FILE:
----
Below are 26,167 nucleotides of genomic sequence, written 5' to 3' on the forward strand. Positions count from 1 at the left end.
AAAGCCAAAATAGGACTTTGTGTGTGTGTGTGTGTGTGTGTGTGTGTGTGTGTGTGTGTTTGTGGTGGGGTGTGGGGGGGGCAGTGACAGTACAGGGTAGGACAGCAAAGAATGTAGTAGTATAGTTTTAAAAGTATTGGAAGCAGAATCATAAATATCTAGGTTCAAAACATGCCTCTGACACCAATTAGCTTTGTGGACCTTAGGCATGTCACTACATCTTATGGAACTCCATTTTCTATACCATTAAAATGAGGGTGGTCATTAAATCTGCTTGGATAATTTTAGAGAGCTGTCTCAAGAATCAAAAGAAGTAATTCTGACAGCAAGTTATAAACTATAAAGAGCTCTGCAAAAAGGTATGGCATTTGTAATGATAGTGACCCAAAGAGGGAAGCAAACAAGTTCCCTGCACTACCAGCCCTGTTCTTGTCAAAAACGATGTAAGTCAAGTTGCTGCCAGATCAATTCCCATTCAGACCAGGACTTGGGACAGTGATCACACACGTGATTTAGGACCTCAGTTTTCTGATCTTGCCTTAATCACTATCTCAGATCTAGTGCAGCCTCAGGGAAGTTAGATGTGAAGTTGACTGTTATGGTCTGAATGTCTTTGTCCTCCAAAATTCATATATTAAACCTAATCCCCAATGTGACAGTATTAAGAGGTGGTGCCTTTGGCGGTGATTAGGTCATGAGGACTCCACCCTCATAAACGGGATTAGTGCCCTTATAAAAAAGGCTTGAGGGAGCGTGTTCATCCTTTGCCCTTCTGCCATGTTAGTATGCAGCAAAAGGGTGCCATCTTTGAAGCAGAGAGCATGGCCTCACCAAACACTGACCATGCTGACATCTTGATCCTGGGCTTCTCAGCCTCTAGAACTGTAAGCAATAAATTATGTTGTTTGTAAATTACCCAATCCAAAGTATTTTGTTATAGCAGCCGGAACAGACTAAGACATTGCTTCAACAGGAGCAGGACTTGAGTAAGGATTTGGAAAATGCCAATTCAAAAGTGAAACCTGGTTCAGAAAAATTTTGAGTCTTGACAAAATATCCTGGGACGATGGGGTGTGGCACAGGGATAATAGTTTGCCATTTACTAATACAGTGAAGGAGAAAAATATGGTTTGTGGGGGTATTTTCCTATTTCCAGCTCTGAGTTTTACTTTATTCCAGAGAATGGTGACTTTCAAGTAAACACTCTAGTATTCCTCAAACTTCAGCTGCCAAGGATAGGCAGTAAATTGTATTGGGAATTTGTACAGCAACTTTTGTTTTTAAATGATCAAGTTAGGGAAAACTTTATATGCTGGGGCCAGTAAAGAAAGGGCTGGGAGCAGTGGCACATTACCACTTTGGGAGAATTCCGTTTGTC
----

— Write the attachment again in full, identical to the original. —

Below are 26,167 nucleotides of genomic sequence, written 5' to 3' on the forward strand. Positions count from 1 at the left end.
AAAGCCAAAATAGGACTTTGTGTGTGTGTGTGTGTGTGTGTGTGTGTGTGTGTGTGTGTTTGTGGTGGGGTGTGGGGGGGGCAGTGACAGTACAGGGTAGGACAGCAAAGAATGTAGTAGTATAGTTTTAAAAGTATTGGAAGCAGAATCATAAATATCTAGGTTCAAAACATGCCTCTGACACCAATTAGCTTTGTGGACCTTAGGCATGTCACTACATCTTATGGAACTCCATTTTCTATACCATTAAAATGAGGGTGGTCATTAAATCTGCTTGGATAATTTTAGAGAGCTGTCTCAAGAATCAAAAGAAGTAATTCTGACAGCAAGTTATAAACTATAAAGAGCTCTGCAAAAAGGTATGGCATTTGTAATGATAGTGACCCAAAGAGGGAAGCAAACAAGTTCCCTGCACTACCAGCCCTGTTCTTGTCAAAAACGATGTAAGTCAAGTTGCTGCCAGATCAATTCCCATTCAGACCAGGACTTGGGACAGTGATCACACACGTGATTTAGGACCTCAGTTTTCTGATCTTGCCTTAATCACTATCTCAGATCTAGTGCAGCCTCAGGGAAGTTAGATGTGAAGTTGACTGTTATGGTCTGAATGTCTTTGTCCTCCAAAATTCATATATTAAACCTAATCCCCAATGTGACAGTATTAAGAGGTGGTGCCTTTGGCGGTGATTAGGTCATGAGGACTCCACCCTCATAAACGGGATTAGTGCCCTTATAAAAAAGGCTTGAGGGAGCGTGTTCATCCTTTGCCCTTCTGCCATGTTAGTATGCAGCAAAAGGGTGCCATCTTTGAAGCAGAGAGCATGGCCTCACCAAACACTGACCATGCTGACATCTTGATCCTGGGCTTCTCAGCCTCTAGAACTGTAAGCAATAAATTATGTTGTTTGTAAATTACCCAATCCAAAGTATTTTGTTATAGCAGCCGGAACAGACTAAGACATTGCTTCAACAGGAGCAGGACTTGAGTAAGGATTTGGAAAATGCCAATTCAAAAGTGAAACCTGGTTCAGAAAAATTTTGAGTCTTGACAAAATATCCTGGGACGATGGGGTGTGGCACAGGGATAATAGTTTGCCATTTACTAATACAGTGAAGGAGAAAAATATGGTTTGTGGGGGTATTTTCCTATTTCCAGCTCTGAGTTTTACTTTATTCCAGAGAATGGTGACTTTCAAGTAAACACTCTAGTATTCCTCAAACTTCAGCTGCCAAGGATAGGCAGTAAATTGTATTGGGAATTTGTACAGCAACTTTTGTTTTTAAATGATCAAGTTAGGGAAAACTTTATATGCTGGGGCCAGTAAAGAAAGGGCTGGGAGCAGTGGCACATTACCACTTTGGGAGAATTCCGTTTGTC